"How the New Climate Bill Would Reduce Emissions"

"A major climate and energy package announced last week in a deal by Senate Democrats would put the United States much closer to its goal of cutting global warming pollution in half by 2030, several new independent analyses have concluded.

 If signed into law, the bill’s hefty tax incentives for low-carbon technologies could enable the country to cut its net greenhouse gas emissions by roughly 40 percent below 2005 levels by the end of this decade, according to forthcoming research by the Princeton-led REPEAT Project. While that falls short of President Biden’s goal to cut U.S. emissions by at least 50 percent below 2005 levels by 2030, experts said that additional policies like new federal regulations or more aggressive state and local climate action could help close the gap.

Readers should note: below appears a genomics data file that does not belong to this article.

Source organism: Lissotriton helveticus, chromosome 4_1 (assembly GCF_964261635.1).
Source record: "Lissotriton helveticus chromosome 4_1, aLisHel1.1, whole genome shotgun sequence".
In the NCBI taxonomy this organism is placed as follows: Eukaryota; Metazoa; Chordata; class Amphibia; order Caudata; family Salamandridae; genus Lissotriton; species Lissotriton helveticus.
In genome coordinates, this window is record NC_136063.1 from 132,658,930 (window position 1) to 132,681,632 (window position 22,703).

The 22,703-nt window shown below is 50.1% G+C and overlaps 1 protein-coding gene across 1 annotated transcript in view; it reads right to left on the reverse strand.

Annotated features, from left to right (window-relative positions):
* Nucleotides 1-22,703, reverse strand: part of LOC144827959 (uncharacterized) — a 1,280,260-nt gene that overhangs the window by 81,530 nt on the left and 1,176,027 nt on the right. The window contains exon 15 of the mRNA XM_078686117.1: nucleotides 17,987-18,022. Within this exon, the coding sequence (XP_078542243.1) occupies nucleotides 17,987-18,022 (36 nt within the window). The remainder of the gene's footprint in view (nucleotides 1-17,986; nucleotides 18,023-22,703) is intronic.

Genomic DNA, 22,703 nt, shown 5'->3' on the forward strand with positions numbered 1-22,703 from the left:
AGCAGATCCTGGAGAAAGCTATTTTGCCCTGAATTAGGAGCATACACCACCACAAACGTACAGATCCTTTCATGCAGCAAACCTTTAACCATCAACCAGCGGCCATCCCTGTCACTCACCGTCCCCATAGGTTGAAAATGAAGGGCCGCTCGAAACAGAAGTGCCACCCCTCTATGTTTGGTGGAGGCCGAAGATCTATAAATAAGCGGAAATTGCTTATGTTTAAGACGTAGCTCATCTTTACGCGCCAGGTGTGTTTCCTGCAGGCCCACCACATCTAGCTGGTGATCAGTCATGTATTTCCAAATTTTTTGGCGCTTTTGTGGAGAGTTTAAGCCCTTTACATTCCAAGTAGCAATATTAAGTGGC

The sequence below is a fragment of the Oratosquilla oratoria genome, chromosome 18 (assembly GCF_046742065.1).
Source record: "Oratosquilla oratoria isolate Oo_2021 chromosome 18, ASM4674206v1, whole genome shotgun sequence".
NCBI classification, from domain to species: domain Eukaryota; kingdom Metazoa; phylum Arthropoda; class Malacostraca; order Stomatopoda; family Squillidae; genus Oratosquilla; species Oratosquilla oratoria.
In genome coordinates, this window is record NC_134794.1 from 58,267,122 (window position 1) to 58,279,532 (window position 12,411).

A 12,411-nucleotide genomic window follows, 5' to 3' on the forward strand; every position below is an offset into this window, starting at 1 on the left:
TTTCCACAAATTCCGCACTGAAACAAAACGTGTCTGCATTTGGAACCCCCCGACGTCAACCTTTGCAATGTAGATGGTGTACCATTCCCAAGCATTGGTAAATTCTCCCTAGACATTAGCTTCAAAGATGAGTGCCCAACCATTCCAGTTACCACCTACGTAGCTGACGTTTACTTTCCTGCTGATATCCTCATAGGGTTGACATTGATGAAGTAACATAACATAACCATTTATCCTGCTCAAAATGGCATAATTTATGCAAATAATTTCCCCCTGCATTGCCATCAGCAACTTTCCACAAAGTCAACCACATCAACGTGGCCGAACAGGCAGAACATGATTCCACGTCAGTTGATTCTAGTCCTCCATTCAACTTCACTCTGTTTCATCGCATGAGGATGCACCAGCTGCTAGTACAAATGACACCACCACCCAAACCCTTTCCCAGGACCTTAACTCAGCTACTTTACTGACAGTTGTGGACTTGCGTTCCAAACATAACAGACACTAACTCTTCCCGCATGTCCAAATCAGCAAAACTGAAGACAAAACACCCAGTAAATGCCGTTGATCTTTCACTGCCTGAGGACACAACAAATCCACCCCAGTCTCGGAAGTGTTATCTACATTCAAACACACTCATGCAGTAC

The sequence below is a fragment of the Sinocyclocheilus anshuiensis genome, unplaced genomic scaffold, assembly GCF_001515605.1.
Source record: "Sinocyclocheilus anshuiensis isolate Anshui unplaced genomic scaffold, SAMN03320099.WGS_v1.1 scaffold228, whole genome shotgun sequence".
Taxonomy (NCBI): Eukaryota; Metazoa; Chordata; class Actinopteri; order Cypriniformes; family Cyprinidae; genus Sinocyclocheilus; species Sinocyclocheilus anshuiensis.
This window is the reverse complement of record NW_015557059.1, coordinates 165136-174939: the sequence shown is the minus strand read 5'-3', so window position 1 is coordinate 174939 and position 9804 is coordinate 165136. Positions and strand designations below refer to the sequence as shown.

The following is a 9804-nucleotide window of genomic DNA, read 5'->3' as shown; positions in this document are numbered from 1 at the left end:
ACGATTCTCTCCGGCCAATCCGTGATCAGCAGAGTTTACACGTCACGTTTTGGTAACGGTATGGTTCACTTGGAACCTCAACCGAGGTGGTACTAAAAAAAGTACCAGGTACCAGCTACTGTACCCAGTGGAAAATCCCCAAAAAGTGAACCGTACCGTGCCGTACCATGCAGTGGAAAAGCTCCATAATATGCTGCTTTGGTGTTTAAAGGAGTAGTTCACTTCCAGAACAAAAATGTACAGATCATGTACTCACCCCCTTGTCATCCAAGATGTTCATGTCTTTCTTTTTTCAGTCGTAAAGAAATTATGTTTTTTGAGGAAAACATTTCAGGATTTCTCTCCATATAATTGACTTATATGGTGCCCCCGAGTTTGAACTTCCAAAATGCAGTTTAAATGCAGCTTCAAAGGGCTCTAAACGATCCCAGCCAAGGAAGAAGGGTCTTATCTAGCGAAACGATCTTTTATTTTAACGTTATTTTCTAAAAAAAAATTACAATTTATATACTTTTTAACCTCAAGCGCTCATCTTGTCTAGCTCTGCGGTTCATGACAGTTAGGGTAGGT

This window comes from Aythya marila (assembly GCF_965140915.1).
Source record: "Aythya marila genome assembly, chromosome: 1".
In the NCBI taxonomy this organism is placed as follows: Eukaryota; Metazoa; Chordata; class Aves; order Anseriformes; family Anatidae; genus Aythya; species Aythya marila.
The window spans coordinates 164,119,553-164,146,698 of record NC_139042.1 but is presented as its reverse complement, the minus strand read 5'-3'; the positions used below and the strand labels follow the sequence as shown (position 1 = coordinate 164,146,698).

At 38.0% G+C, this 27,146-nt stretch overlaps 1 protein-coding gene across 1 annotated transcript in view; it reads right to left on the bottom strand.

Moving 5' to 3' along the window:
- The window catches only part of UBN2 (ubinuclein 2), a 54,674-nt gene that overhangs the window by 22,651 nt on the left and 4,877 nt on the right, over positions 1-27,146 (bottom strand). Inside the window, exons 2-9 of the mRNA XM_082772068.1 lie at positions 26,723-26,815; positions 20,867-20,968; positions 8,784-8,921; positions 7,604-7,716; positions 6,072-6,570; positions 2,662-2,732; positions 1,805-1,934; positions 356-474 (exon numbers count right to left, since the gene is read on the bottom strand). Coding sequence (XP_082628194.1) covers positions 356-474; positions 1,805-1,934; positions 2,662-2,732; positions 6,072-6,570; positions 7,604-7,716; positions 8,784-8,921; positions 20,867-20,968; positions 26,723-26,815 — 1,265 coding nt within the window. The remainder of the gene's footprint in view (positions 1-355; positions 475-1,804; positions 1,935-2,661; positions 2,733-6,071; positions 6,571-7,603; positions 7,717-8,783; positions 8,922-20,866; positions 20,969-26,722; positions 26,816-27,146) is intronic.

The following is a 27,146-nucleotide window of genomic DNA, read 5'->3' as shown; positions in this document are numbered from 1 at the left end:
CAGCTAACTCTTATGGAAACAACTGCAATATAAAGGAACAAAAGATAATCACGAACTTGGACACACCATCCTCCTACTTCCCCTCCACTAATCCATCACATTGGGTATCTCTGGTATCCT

“This bill does about two-thirds of the work we need to do to hit our climate goals, which for a single piece of legislation is a really big deal,” said Jesse Jenkins, an energy systems engineer at Princeton who helped lead the modeling effort. “And by driving down the cost of clean energy, it can make it easier for states or cities or companies to take further climate actions on their own.”"

Nadja Popovich and Brad Plumer report for the New York Times August 2, 2022.


"Climate Bill ‘Transformative’ for Auto and Energy Industries" (New York Times)

"With Climate Deal in Sight, Democrats Turn Hopes on Sinema" (New York Times)

"Manchin’s Climate Buy-In Comes At A Cost For Environmental Review" (The Hill)

"Manchin Deal Tosses $30 Billion Lifeline to US Nuclear" (Bloomberg)

"Could Environmental Justice Concerns Derail the Democrats’ Climate Bill?" (Inside Climate News)

"Deep in the Democrats’ Climate Bill, Analysts See More Wins for Clean Energy Than Gifts for Fossil Fuel Business" (Inside Climate News)


Source: NYTimes, 08/04/2022